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Wadsworth man’s labor of love is now 'Medina Sunflower Farm' and open to the public

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Posted at 10:46 PM, Jul 30, 2021
and last updated 2021-07-30 23:25:02-04

WADSWORTH, Ohio — Reese Rose wouldn’t call himself a farmer, but when he has an idea he puts in the work and grows it into an opportunity. The Wadsworth local decided, during the pandemic, to turn his land in his backyard into a sunflower farm.

“I’ve been to a couple of sunflower fields and they were pretty amazing. It takes a little to get to me and when I saw those, it definitely made an impact, so I figured I’d put one in myself,” he said. “I definitely did a lot of planning.

“We have about 10 acres planted. I planted about 300,000 seeds. It took me about two days to plant everything and it took them 60 days to flower,” said Rose.

The Medina Sunflower Farm, located at 7731 Beach Road in Wadsworth, is officially open seven days a week from 10:00 a.m. to 9:00 p.m. It is $5.00 per person and free for kids under 5-years-old. Visitors can pick out four flowers for an additional $5.00.

“The only thing I did is put a Facebook Page, "Medina Sunflower Farm," and posted in a couple of community groups,” he said. “I got 1,500 followers in, I think, six days.”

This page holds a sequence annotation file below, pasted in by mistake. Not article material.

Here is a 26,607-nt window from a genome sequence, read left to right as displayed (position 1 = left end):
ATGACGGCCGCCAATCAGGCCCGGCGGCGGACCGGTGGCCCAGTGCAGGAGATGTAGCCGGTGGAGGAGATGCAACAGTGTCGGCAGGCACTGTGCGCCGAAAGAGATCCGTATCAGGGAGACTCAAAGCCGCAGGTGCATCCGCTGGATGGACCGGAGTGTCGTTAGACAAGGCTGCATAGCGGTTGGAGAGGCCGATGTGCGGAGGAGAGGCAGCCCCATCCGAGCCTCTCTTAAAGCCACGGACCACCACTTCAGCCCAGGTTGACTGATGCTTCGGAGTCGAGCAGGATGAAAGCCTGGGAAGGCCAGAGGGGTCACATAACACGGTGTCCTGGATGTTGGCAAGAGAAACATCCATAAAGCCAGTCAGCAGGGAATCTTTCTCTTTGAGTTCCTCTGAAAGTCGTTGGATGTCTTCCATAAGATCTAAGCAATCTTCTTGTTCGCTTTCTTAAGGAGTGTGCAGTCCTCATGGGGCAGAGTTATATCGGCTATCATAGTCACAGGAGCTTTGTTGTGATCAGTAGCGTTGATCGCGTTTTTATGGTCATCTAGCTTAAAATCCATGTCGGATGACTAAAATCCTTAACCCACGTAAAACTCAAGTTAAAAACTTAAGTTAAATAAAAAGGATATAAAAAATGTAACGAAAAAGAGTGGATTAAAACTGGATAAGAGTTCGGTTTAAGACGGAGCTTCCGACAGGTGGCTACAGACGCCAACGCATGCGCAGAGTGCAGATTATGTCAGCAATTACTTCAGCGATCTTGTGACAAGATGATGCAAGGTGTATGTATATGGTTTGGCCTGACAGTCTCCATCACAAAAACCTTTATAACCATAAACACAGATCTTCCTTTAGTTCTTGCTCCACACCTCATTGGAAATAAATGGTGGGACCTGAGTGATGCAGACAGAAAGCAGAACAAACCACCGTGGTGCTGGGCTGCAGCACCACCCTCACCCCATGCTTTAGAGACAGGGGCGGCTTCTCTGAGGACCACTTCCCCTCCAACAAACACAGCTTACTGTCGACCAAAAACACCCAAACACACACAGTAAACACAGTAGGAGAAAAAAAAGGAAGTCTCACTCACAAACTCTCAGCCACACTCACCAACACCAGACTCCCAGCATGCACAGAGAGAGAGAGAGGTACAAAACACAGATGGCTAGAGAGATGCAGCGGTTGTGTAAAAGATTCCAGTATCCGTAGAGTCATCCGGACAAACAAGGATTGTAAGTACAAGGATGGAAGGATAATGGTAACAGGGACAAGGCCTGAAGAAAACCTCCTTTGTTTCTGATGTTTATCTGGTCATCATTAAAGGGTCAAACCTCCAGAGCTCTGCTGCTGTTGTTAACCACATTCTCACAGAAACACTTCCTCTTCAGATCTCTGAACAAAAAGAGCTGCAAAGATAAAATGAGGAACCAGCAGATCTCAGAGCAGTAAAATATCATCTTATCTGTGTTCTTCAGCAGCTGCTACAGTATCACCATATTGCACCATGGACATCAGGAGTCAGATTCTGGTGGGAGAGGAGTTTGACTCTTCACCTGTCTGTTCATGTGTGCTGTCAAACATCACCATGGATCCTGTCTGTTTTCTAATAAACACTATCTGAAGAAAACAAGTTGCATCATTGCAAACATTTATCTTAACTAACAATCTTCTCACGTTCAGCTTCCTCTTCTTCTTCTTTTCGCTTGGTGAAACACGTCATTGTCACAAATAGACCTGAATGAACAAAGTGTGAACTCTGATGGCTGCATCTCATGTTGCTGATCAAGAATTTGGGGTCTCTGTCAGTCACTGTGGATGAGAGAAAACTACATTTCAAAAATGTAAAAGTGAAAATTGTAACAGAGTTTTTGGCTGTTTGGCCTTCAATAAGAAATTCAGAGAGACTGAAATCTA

The idea of a new, sunflower farm has created a buzz in Medina County.

“I saw their Facebook page and I thought it would be a nice evening to come out,” said Teresa Romeo, who was out Friday night visiting the farm. “Just being able to take the family and enjoy the outside and the fresh air it’s definitely needed at this time.”

Amanda Osborn brought her 12-year-old daughter and a friend to the farm. She, too, heard about it through Facebook.

“It’s so nice to have a local farmer and have something close by that we can enjoy,” she said.

Jenna Collins brought her kids, too.

“I always wanted to get up to Maria’s Field in Avon, but it’s a little bit of a hike from here, so I was happy to see something close to home,” she said.

Whether it’s to take a photo, pick out a bouquet, or just get some fresh air, Rose hopes it’s a business that can flourish even during a pandemic.

“There’s plenty of room for social distancing. They are saying now with the Delta variant it’s something that we are definitely not over,” he said.

He is planning on keeping the sunflower farm for years to come and, also, has plans on growing lavender and pumpkins.